erik lundegaard

Monday August 08, 2022

Vin Scully (1927-2022)

I had a bad reaction to the shingles vaccine last Tuesday night—fever, literal teeth-chattering shakes—and spent much of Wednesday recovering in bed, but it was a good-news day so that helped. Alex Jones was getting his ass handed to him in a Texas courtroom for truly abominable behavior toward the Sandy Hook families; the Yankees and Gerrit Cole had their asses handed to them by the Seattle Mariners in a getaway game in the Bronx, 7-3; and Vin Scully died.

Obviously Vin Scully dying isn't good news, but it did mean I got to sit in bed and listen to him broadcast baseball games. Everyone was posting their favorite clips: the final inning of Sandy Koufax's perfect game; Hank Aaron's 715th; Game 6 of the '86 World Series; and Kirk Gibson's “Natural” moment off of Dennis Eckersley. A Twins fan posted Vin's radio call from the final at-bat of Game 7 of the 1991 World Series, and wrote, “Saddened by the passing of Vin Scully ... he was the master of describing the moment & then letting it breathe,” and I responded, “'Letting it breathe' is exactly right. He had all the right words, and then he stopped talking so we could bask in the moment, and then he had all the right words again.” 

His death severed a rather remarkable connection. One of the first games he broadcast for the Dodgers, when he was a mere stripling of 23 in 1950, was an exhibition game against the Philadelphia A's, managed, in his final year, by Connie Mack, who had been born in 1862, just after the Battle of Fredericksburg. So just those two men connected the U.S. Civil War to the present. Remarkable. If you want to put it in baseball terms: Connie Mack began playing professional baseball in 1886, and managed professional baseball from 1894 to 1950, at which point, at that exhibition game, you can imagine him tagging off to Vin Scully, who broadcast professional baseball games another 66 years. So it's 1886 to 2016. That's the entirety of the sport, really. That's 130 years of baseball between two men.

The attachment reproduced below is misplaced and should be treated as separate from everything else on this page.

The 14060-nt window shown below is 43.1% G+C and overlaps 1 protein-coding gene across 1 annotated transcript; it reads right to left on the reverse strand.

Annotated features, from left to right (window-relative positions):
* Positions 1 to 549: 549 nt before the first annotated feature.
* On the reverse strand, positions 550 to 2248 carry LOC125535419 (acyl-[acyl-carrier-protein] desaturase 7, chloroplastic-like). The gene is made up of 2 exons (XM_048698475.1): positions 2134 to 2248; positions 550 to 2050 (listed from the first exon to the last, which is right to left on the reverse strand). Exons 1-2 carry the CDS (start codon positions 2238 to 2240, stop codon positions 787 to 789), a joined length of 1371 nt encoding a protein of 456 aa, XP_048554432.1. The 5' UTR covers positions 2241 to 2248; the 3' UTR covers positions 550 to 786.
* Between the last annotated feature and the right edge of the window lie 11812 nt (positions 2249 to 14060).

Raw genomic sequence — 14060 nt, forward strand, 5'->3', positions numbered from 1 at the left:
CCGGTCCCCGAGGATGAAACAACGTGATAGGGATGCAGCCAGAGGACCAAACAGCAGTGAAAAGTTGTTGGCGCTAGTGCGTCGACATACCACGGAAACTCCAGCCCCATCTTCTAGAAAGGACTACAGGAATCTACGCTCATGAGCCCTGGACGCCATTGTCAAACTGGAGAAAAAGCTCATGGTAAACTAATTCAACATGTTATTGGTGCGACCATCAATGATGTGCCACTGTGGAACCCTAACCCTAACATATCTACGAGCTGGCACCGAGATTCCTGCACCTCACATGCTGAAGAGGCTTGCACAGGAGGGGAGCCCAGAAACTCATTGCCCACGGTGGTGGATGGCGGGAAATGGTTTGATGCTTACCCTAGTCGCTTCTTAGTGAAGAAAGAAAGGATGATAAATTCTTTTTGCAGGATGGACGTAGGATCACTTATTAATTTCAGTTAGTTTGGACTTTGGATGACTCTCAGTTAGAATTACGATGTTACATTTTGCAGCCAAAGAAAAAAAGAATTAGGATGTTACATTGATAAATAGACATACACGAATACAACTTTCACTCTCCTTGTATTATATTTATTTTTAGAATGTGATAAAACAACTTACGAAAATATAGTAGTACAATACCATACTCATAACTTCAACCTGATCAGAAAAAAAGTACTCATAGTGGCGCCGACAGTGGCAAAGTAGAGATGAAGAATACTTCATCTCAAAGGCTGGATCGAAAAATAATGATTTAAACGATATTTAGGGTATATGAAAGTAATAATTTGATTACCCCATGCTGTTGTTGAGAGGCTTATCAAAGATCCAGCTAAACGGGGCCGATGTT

I don't know if I had a favorite Vin Scully call—maybe Aaron's 715th—but I do love this quote of his that I read in Joe Posnanski's encomium. Joe wrote that we loved Vin for what he said and what he didn't say (letting it breathe), and as examples of the former he includes these lines:

  • “Bob Gibson pitches like he's double-parked.”
  • “Football is to baseball like blackjack is to bridge. One is the quick jolt; the other the deliberate, slow-paced game of skill.”

But the line I love is actually earlier, when Vin Scully is comparing Willie Mays and Hank Aaron:

“Now Willie ran with his hat flying off and joy just coming off him like sparks. But Henry, there was something regal about Henry, opposite of Willie, who was a sandlot kid playing with all of us. And, understand Willie did play stickball in the streets of New York, as I did when I was a kid. Henry was just a little bit apart. He was just a regal player from the first time I saw him.”

I like all that but I just love “joy just coming off him like sparks.” How beautiful is that? 

Posted at 01:11 PM on Monday August 08, 2022 in category Baseball  
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